Why Your Brand Should Be On A Social Mission

Why Your Brand Should Be On A Social Mission

Today’s consumers demand much more than just a good deal. For brands to stay competitive in today’s marketplace, they must have a purpose behind their brand and show a desire to fulfill more than just their own bottom line.

When brands and consumers work in unison on a social mission, the impact can be significant. Sure, a committed consumer following makes it easier to boost sales. However, when the next step is taken, and consumers are tied to a brand with a social mission, the loyalty advances well beyond the point of sale. Driven by a clearly defined social mission, customers will be much more likely to stick up for your brand in social settings and on social media.

With a loyal customer base that’s supporting a cause, you will have more opportunities to gain brand visibility, improve reputation, and form valuable partnerships. In a nutshell, businesses that are on a social mission have a competitive advantage while also doing good in the world.

You don’t have to take my word for it. There’s an abundance of industry research that supports these claims and shows that the marriage between brands and social missions is more than just a fad; it’s a shift that’s here to stay.

Let’s take a look at some data that supports these claims, and the steps brand should take:

Brands Must Show Today’s Consumers They’re On A Social Mission

Brands, especially large brands with an established following, are already ahead of the game when it comes to driving social change. By mobilizing their consumers and investing in the resources to support the mission, they’re in a great spot to do social good.

We’re discussing this for more than the reason of “it’s just the right thing to do.” Brands on a social mission are simply what today’s consumers expect.

When looking at Edelman’s “Earned Brand 2016 – Global Results” report, the proof is in the pudding. According to the data, 62 percent of today’s consumers will not buy if a brand fails to meet societal obligations. Nearly two-thirds of consumers (60 percent) believe doing good should be a foundational element of the brand, and more than half (55 percent) believe brands are in a position to do more to solve societal ills than the government.

One of the ways brands can mobilize their following and spread their message is by focusing on eco-friendly promotional products in stores, at events, or anywhere else they can reach large amounts of consumers. Supporting a social mission, in this case, environmental friendliness can greatly improve favorability of the brand.

The “ASI Ad Impressions Study” shows that 42 percent of consumers have a more favorable opinion of an advertiser if the promotional product they received is environmentally friendly. When breaking the consumer base down into age brackets, the data shows that less than 40 percent of those 45 years old (and older) have a more favorable opinion.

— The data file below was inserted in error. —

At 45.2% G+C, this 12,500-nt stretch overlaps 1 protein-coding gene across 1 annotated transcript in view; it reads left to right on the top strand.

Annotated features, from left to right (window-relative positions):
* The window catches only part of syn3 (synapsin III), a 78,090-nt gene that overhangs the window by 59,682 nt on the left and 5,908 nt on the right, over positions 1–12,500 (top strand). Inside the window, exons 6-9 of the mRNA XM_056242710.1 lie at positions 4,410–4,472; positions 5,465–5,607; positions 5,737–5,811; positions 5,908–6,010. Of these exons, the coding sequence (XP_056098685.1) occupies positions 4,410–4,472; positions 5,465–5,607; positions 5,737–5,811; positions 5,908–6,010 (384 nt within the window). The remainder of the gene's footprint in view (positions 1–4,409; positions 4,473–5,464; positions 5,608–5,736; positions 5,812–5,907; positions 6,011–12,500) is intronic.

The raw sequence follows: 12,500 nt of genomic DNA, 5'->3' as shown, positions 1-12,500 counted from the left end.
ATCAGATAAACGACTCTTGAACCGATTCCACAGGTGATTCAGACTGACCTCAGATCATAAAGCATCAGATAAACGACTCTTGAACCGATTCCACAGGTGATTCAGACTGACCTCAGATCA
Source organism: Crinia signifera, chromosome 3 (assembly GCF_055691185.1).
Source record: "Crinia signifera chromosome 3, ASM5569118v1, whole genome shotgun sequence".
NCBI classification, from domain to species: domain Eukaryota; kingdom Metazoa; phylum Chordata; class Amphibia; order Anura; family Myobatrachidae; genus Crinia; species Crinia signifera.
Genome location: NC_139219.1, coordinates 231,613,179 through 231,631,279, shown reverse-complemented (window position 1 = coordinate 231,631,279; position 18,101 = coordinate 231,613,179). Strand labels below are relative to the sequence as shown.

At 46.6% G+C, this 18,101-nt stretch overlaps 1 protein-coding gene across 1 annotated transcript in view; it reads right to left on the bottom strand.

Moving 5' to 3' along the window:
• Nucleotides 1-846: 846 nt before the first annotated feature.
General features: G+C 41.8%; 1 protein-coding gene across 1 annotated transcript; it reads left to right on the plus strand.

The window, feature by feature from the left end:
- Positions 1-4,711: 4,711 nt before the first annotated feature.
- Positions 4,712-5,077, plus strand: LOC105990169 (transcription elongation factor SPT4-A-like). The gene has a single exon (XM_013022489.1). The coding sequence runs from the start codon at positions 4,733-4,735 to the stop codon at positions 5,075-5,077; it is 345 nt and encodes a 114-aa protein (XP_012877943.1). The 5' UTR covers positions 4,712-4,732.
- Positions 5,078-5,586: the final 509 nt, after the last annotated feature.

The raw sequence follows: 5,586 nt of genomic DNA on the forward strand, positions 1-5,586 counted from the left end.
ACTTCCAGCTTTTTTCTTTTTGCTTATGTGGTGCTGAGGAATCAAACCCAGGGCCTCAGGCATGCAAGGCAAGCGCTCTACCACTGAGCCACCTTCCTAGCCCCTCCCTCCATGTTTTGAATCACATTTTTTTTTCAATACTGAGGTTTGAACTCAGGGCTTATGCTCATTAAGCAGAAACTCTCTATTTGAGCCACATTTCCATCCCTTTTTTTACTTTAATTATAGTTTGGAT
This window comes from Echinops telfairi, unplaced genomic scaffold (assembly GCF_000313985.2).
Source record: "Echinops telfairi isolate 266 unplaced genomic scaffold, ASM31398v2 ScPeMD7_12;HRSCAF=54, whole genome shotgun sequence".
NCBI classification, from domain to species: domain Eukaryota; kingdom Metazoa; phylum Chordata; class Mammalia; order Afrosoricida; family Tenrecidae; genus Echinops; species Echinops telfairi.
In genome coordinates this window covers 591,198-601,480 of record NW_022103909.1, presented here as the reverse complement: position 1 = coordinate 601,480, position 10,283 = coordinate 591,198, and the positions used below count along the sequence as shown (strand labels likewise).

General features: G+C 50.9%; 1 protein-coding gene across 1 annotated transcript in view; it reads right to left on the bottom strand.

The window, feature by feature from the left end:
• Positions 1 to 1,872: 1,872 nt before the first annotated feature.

However, when looking at the next generation of consumers, environmental friendliness becomes much more important. More than half of all consumers between the ages of 18 and 34 have a more favorable opinion of brands that give out environmentally-friendly promotion products.

Getting Your Brand Started With A Social Mission

After you’ve identified a social mission that’s right for your brand, you’ll have to find a way to put it in place across the entire company. An “all hands on deck” attitude will ensure the mission takes hold. Here are some steps to consider when implementing your brand:

1. Weave It Into the Company’s DNA

While your brand’s products should be what you’re known for, the social mission should be a close second. When customers see your brand, they should also think about the social mission it represents.  To do so, it must be engrained across the organization and woven into the brand guidelines, marketing materials, website, social media channels, and more.

2. Employ People That Believe in the Mission

You know that scene in Elf when the engine on Santa’s sleigh stops working because Christmas spirit was low? The same can happen to your brand’s social mission (no, I don’t mean your brand will come to a crash landing in Central Park). To successfully integrate a social mission within your brand, all employees have to be committed to the mission. After all, it’s your employees that will be carrying out and displaying the mission for all to see.

3. Stay Committed

When carrying out a social mission, it’s essential to stay committed on an individual and organizational level. Be sure your company is regularly involved in the mission, whether it be making donations or hosting events. Also, be sure to publicize your involvement with press releases and social media activity. However, it’s important to promote gently; you do not want the publicity to be put ahead of the greater cause.

Never put your brand on a social mission just because it’s what your competitors are doing.  Aligning your brand with a powerful mission that showcases what it stands for can create brand advocates and allow your organization to be known for more than its products and services.

Is your brand on a social mission?

Shane Shirley

Source: BrandQuarterly.com





All, 2017